On the morning we were due to leave Varanasi, I woke up to horrific food poisoning (I mean I went to the toilet 16 times in about 2 hours). Fun fact, we were in an 8 bed dorm at this point, 2 bathrooms shared between 16 people, I’ll just leave it there… I was extremely weak with a high fever and was struggling to keep my eyes open. Dave had to carry both our backpacks and I just stumbled after him. I should have been in bed with a cold flannel over my head but oh no, instead, we had to get an hour long tuk-tuk ride to the airport (no taxis to be found), a 2 hour flight to Mumbai, a 2 hour layover, another 2 hour flight to Kochi and finally an hour drive to the accommodation. I think I boarded both planes wrapped in my silk liner sleeping bag I was shivering so much. Safe to say, it was my least favourite journey. But we made it to Kochi! We’ve seen it spelt various ways, Cochin is the colonial name given by the British. It is in the Southern state of Kerala which is also known as “God’s own Country”. Kochi is beautiful and reminds us a lot of our trip to Barbados a few years ago. There are palm trees and coconuts galore. It is so much more relaxed and less chaotic. I haven’t been stared down or harassed and we’ve barely had any tuk-tuk drivers hassling us! It honestly feels like a different country to Northern India. Unfortunately, we haven’t been out much to enjoy it. The day after we arrived, Dave too got gastroenteritis, probably from me, (soz Dave). I’ve been ill for 3 full days now and I’m only just starting to recover, Dave’s on day 2 so a bit behind. We’ve both been so tired and weak that we’ve just slept most of the time and occasionally ventured out for food or water or to watch the sun set over the ocean. We’ve had some nice gentle strolls along the beach and the lanes (where I’ve been shat on by birds not once, but twice). We found a cafe that feels as though it could have been transported straight from Shoreditch, East London (a welcome break though, I thoroughly enjoyed my pretentious avocado and poached egg on toast, in full A/C whilst listening to The Cranberries).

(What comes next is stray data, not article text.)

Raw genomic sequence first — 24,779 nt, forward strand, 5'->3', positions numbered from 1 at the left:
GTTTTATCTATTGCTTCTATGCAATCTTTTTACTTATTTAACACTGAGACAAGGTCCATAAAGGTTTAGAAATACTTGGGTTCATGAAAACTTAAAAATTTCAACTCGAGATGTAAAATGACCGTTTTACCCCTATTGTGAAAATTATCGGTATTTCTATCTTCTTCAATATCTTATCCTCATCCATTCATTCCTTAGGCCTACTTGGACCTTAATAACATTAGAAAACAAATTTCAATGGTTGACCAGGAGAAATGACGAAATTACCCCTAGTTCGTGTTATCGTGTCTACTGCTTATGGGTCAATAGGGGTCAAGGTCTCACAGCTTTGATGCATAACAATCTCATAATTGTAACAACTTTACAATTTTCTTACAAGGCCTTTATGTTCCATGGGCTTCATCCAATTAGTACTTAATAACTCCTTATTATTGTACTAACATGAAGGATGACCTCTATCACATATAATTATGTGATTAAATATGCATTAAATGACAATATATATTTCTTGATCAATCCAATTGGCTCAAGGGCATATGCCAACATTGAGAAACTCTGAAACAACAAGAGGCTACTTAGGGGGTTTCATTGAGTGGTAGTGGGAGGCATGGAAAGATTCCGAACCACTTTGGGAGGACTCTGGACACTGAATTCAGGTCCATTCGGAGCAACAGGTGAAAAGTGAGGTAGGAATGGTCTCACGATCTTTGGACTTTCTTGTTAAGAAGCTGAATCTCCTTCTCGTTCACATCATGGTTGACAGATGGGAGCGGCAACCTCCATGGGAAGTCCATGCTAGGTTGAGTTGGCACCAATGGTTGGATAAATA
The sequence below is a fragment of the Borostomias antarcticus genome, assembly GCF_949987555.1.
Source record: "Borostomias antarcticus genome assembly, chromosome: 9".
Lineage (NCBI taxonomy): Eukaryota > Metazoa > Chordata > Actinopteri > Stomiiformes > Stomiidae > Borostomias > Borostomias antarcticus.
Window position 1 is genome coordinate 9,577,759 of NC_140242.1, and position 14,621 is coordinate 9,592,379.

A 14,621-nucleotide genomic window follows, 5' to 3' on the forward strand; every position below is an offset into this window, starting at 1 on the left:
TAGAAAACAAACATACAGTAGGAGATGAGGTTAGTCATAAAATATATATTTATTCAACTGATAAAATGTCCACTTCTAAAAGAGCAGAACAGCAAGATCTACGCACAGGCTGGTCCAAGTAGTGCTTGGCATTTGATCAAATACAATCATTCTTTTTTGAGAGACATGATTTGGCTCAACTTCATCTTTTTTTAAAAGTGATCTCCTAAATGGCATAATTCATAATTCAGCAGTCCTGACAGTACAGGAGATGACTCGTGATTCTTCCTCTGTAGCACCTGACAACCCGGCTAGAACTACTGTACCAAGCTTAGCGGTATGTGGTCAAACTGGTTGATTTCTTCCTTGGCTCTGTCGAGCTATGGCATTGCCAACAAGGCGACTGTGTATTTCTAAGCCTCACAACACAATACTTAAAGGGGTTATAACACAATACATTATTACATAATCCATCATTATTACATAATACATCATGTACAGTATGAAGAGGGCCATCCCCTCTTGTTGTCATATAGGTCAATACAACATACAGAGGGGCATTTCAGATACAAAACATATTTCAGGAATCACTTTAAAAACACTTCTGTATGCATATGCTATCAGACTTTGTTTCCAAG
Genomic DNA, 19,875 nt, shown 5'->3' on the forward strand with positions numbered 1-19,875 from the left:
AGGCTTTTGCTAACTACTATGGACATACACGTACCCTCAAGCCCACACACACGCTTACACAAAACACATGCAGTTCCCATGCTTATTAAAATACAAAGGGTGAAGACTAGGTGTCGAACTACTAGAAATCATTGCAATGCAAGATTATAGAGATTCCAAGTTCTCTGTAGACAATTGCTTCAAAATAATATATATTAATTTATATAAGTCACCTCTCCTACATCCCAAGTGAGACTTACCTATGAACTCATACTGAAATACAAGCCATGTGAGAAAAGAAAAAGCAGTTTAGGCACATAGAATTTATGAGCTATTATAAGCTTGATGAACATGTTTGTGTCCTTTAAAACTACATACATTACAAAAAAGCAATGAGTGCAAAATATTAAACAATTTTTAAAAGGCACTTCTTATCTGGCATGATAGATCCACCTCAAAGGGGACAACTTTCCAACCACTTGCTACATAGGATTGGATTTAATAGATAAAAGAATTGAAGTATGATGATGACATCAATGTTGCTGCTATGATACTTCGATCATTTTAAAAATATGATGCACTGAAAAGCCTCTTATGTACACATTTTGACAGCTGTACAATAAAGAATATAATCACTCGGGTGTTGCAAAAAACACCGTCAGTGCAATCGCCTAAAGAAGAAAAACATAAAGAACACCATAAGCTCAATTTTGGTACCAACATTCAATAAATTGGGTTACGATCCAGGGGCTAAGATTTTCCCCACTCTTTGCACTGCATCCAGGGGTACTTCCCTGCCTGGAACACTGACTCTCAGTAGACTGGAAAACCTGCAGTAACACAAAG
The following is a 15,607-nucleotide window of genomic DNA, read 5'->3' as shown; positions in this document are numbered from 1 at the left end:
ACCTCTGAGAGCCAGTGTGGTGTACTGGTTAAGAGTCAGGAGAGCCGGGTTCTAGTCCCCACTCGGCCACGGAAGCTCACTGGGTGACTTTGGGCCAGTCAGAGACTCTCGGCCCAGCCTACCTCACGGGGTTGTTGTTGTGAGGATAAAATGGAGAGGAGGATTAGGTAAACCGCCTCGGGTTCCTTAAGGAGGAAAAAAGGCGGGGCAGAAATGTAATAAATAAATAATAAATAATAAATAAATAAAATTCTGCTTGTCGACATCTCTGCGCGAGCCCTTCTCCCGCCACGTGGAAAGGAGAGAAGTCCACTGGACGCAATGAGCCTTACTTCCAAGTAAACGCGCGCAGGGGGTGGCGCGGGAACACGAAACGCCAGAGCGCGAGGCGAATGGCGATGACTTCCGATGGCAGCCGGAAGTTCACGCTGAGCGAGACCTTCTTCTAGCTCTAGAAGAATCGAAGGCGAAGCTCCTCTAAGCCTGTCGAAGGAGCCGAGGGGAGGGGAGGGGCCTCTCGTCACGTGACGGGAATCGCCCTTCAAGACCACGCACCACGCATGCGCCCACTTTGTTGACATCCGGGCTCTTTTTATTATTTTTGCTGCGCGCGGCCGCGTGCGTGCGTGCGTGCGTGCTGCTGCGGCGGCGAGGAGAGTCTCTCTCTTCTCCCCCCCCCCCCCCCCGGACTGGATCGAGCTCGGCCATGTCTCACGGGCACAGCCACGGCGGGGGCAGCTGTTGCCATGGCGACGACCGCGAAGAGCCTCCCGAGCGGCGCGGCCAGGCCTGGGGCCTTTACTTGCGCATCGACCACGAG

Tomorrow, we get a bus onwards to Munnar. We have about a week and a half left here in the South and we plan to visit 5 more places!


Udaipur & Agra – India


After another 7 hour train from Jaipur, we arrived in Udaipur. Despite arriving nearly an hour early to the train station, they didn’t show our platform until 15 mins before departure. Indian train stations and trains are HUGE (i.e 1 million carriages), so we actually cut it really fine! Note to selves; try and ask for the platform rather than relying on the information boards.

Our hostel (Zostel), is by far the nicest we’ve stayed in yet! They have a beautiful roof terrace restaurant (cheap) that overlooks Lake Pichola. Udaipur is by far the most beautiful, clean and pleasant city we’ve visited so far. Even the tuk-tuk drivers are nicer and give you local prices rather than trying to make you pay 5 times more because you’re a tourist.

We visited the Udaipur City Palace. Though ranked number one on tripadvisor, we weren’t blown away by it. Undeniably it had some beautiful stained glass windows, mirror rooms and some interesting historic paintings, but we both weren’t feeling 100% so maybe that’s why we didn’t enjoy it as much. Having said that, the trip was worth it just for the fact that we discovered that the lake we’re staying next to is actually man-made! (we realise this is probably common knowledge to anyone who has ever googled or knows anything about Udaipur, we just haven’t been researching places before arriving really. In fact, Udaipur is actually also known as the City of Lakes [D’oh!]). Anyway, lake Pichola was made in 1362 and is one of 8 man-made lakes in Udaipur! Mental! We’ve been treating Udaipur as our relax and re-charge place. We’ve basically just been pottering around or sitting by the lake and drinking Masala Chai… no complaints.